The Physiotherapy Board of Australia’s Code of Conduct states that the practitioners themselves have a responsibility to recognise and work within the limits of their competence and scope of practice. The Code reminds practitioners that scope of practice varies with different roles, and that a practitioner must question themselves whether they have the appropriate qualifications and experience.
The Australia Physiotherapy Association’s Position Statement defines physiotherapy broadly to involve a holistic approach to the prevention, diagnosis and therapeutic management of disorders of movement or optimisation of function to enhance the health and welfare of the community from an individual or population prospective.
In this context the critical question in this case is whether, judged objectively by a peer, the physiotherapist has the appropriate qualifications, skill and experience to perform the relocation.
If the physiotherapist does not have the skill, training and expertise to perform a relocation, then notwithstanding what the patient’s stated wish is, he or she should not proceed with the requested treatment. If you proceed with the treatment, the physiotherapist runs the risk of disciplinary action, and possible civil action if the patient has suffered injury, loss or damage.
Legal issue: Legal liability
But what happens if, after the relocation, the phalanx becomes unstable and deformed, such that the patient requires surgery? The critical facts in this case scenario are:
- the patient herself is demanding that the physiotherapist relocate the joint;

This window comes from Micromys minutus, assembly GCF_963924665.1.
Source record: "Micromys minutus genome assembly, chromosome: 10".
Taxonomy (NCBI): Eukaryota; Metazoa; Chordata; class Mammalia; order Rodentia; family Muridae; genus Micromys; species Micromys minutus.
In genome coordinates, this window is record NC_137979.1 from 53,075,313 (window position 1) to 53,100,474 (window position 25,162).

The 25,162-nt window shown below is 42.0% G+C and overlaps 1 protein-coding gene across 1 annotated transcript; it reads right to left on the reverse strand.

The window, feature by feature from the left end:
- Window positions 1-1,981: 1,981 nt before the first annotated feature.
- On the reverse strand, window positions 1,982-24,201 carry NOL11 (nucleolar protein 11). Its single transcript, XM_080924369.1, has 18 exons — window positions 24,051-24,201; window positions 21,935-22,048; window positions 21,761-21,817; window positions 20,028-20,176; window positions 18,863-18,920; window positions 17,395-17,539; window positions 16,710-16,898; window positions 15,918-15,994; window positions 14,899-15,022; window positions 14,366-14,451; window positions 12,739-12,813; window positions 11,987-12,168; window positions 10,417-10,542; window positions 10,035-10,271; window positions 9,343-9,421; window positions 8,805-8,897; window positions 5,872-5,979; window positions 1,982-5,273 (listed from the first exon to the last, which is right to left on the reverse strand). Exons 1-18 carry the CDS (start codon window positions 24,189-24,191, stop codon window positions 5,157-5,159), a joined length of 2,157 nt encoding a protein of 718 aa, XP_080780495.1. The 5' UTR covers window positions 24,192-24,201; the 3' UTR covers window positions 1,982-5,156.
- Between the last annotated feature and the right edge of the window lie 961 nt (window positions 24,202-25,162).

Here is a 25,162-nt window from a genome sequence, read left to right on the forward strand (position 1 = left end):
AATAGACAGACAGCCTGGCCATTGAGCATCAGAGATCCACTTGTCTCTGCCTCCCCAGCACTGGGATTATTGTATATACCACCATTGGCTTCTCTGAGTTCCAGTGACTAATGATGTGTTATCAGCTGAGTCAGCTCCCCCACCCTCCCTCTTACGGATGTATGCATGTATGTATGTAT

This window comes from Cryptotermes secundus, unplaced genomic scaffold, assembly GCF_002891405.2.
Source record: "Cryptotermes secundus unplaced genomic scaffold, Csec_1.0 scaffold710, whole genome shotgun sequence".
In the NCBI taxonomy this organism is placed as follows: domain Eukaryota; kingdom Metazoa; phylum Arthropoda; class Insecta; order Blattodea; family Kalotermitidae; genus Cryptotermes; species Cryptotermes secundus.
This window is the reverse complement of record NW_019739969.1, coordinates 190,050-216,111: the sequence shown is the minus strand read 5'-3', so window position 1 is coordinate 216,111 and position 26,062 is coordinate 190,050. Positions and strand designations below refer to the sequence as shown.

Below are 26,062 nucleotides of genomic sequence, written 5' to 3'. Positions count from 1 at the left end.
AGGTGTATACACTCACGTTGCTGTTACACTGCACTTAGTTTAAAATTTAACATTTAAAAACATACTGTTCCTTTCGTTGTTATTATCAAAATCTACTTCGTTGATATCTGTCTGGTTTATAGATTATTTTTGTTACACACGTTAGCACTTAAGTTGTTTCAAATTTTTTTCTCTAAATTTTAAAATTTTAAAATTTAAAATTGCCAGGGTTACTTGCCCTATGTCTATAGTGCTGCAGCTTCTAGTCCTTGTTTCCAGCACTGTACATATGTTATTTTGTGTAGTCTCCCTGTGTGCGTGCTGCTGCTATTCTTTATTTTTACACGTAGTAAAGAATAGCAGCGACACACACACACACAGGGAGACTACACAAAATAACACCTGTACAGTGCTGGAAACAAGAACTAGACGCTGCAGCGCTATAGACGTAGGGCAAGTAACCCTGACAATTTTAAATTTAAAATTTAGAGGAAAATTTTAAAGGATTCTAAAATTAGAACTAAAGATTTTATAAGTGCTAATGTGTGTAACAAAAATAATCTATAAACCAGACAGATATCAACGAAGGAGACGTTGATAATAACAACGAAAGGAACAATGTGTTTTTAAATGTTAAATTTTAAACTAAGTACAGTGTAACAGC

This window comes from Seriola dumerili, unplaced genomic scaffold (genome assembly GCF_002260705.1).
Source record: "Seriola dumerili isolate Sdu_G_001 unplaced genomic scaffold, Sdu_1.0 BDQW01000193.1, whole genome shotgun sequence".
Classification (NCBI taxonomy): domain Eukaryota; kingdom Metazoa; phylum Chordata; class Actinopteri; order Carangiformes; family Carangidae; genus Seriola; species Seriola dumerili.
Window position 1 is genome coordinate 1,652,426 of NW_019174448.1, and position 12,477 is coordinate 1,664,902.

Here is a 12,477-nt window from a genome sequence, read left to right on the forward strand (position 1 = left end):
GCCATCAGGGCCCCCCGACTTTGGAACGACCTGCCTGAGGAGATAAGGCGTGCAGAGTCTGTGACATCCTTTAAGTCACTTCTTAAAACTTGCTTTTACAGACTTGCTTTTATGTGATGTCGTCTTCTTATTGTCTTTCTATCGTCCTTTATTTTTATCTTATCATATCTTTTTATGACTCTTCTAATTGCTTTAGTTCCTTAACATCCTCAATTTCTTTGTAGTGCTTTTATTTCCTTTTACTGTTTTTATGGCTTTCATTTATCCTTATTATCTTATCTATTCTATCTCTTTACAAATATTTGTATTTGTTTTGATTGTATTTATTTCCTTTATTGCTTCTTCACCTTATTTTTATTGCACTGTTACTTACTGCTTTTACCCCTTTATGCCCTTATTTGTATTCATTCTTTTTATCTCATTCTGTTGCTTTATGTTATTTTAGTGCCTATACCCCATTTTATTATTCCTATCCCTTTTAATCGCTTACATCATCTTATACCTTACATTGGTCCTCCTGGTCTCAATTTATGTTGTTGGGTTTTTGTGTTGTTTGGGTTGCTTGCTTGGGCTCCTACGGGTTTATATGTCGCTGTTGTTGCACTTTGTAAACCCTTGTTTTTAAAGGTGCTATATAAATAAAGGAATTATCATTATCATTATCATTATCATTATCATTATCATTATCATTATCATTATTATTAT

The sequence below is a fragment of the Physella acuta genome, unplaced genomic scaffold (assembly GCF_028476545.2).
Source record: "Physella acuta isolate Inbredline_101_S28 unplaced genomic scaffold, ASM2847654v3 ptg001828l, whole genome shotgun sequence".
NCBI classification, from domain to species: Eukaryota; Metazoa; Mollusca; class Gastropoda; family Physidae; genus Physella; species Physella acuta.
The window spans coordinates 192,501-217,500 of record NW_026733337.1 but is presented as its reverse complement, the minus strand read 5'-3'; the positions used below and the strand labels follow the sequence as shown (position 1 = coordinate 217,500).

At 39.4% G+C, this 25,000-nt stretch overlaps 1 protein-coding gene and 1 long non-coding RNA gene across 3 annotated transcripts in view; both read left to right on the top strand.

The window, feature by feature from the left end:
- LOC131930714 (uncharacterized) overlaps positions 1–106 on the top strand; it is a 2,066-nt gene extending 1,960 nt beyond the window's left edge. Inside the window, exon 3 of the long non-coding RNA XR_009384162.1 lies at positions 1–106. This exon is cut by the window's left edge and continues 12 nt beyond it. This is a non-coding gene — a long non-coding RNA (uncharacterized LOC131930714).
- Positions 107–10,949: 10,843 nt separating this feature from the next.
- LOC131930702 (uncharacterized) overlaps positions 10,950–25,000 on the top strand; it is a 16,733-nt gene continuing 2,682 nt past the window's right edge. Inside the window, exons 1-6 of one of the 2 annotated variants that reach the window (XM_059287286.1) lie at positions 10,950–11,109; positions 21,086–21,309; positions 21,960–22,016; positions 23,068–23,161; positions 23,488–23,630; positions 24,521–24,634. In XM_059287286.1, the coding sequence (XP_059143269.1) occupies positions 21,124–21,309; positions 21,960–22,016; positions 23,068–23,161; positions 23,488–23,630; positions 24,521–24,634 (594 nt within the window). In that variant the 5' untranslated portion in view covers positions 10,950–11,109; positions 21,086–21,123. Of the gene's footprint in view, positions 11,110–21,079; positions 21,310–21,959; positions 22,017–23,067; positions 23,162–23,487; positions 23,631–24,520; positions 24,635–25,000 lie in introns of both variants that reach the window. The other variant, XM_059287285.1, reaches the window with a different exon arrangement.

- the physiotherapist recommends an x-ray before any attempted relocation;
- the patient refuses to go for an x-ray.
If an x-ray is fundamental to the decision whether relocation is or is not an appropriate treatment option, or whether the relocation is within the treating physiotherapist’s scope of practice, then a prudent physiotherapist would refuse to perform the relocation absent x-rays, and notwithstanding the patient’s demand.
A physiotherapist should not proceed with the requested treatment if he/she cannot confidently state it was appropriate treatment without an x-ray, or if obtaining an x-ray is fundamental to determining whether the treatment is within their scope of practice. However if, through clinical examination and testing, the practitioner, even absent x-rays, is confident that the relocation was an appropriate treatment option and within their scope of practice, then it would be appropriate to proceed with that treatment provided that the patient has given her informed consent to the treatment.
For the player to be able to give informed consent, the practitioner must at least explain the risks of the treatment and specifically, the risks of performing the relocation without first establishing there are no fractures.
If the patient has been given a clear explanation of the risks of proceeding, and the patient elects to proceed and if one of the warned risks eventuates, then at law the patient does not have a claim for negligence and for failing to warn, provided that the relocation procedure was performed appropriately.
Principal Kellie Dell’Oro can discuss the legal issues with you if you have a question or concern.